Case validation and selection
We identified 1879 people with a first diagnosis of MS between January 2001 and December 2006. Of these, 998 (53.1 %) had available paper records. These 998 MS cases were reviewed by a neurologist (G.J.F). Of these, 683 (69 %) were considered to have MS, 87 (9 %) as possible MS and the remaining 228 (23 %) as not MS, yielding a positive predictive value of 68 % (95 % CI 65.5–71.3). Out of 881 cases with unavailable paper records, validation based solely on electronic records yielded 429 probable and 229 possible MS cases (658 cases in total). Altogether 1278 incident and 63 prevalent MS cases were identified from 2001 to 2006 (Fig. 1 for MS validation process). In addition, 435 incident and 46 prevalent MS cases identified between 1993 and 2000 who were still present in the current database were retrieved from previous studies [5–10], giving a total of 1822 MS cases (1507 definite or probable and 315 possible) including 1713 incident and 109 prevalent MS cases (Fig. 1). Because reliable information on MS type and symptoms at onset was only available for incident cases, we restricted the study analyses to the 1713 incident MS cases.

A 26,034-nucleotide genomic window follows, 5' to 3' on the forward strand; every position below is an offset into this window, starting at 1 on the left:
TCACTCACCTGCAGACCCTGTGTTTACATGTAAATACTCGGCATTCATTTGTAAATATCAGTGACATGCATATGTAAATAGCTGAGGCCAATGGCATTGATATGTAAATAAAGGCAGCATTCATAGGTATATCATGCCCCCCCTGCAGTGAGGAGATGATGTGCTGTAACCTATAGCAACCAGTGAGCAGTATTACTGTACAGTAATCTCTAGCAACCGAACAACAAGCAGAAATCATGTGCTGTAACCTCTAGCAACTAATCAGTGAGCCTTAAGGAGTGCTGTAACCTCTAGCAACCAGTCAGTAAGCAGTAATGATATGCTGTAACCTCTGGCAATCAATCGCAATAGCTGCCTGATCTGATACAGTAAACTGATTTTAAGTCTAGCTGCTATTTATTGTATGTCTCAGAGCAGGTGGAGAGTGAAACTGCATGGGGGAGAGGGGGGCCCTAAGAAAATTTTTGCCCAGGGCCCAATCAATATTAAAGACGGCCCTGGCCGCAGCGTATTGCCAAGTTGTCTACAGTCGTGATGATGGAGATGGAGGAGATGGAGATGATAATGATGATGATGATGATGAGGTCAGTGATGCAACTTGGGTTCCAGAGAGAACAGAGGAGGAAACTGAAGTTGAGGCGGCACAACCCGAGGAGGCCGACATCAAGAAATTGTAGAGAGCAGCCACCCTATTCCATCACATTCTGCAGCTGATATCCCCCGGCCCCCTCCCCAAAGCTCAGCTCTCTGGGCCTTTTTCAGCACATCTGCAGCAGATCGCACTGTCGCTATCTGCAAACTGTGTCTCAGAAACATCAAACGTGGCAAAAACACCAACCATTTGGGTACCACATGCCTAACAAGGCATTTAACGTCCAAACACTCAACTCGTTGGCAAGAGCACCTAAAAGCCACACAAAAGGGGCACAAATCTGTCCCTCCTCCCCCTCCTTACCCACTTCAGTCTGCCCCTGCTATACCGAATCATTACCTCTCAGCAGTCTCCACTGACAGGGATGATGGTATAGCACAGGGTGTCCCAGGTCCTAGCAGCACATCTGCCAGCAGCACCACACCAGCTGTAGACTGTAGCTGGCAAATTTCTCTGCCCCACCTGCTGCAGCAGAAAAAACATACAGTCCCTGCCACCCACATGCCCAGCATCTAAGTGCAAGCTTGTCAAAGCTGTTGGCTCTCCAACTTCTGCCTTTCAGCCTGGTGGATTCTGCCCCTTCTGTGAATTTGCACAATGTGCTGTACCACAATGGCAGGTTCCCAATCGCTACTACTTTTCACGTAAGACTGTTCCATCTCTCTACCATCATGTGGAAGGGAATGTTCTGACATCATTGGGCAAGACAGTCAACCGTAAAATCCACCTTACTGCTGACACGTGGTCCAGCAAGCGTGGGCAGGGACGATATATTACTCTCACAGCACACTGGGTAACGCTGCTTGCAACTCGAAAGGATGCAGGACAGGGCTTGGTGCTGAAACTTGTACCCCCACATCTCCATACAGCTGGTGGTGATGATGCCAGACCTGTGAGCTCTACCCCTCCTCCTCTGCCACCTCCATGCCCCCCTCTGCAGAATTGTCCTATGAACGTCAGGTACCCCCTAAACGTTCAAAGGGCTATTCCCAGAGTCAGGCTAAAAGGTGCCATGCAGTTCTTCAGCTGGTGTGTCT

Sixty per cent of the 1713 incident MS cases were first diagnosed between ages 30 and 49 (data not shown); mean 42 years, and a majority were female (74 %). Current or former smoking and alcohol abuse were more prevalent among the MS patients who died during follow-up than those who did not die (p < 0.01 for all). Among patients whose diagnosis was made based on original clinical records (n = 851), 77 % had RRMS, 14 % had PPMS, 7 % had SPMS and 2 % had an unknown subtype; sensory, motor symptoms, and optic neuritis were the most common symptoms recorded at MS diagnosis (Table 1 shows further data on characteristics of the patient population at first MS diagnosis).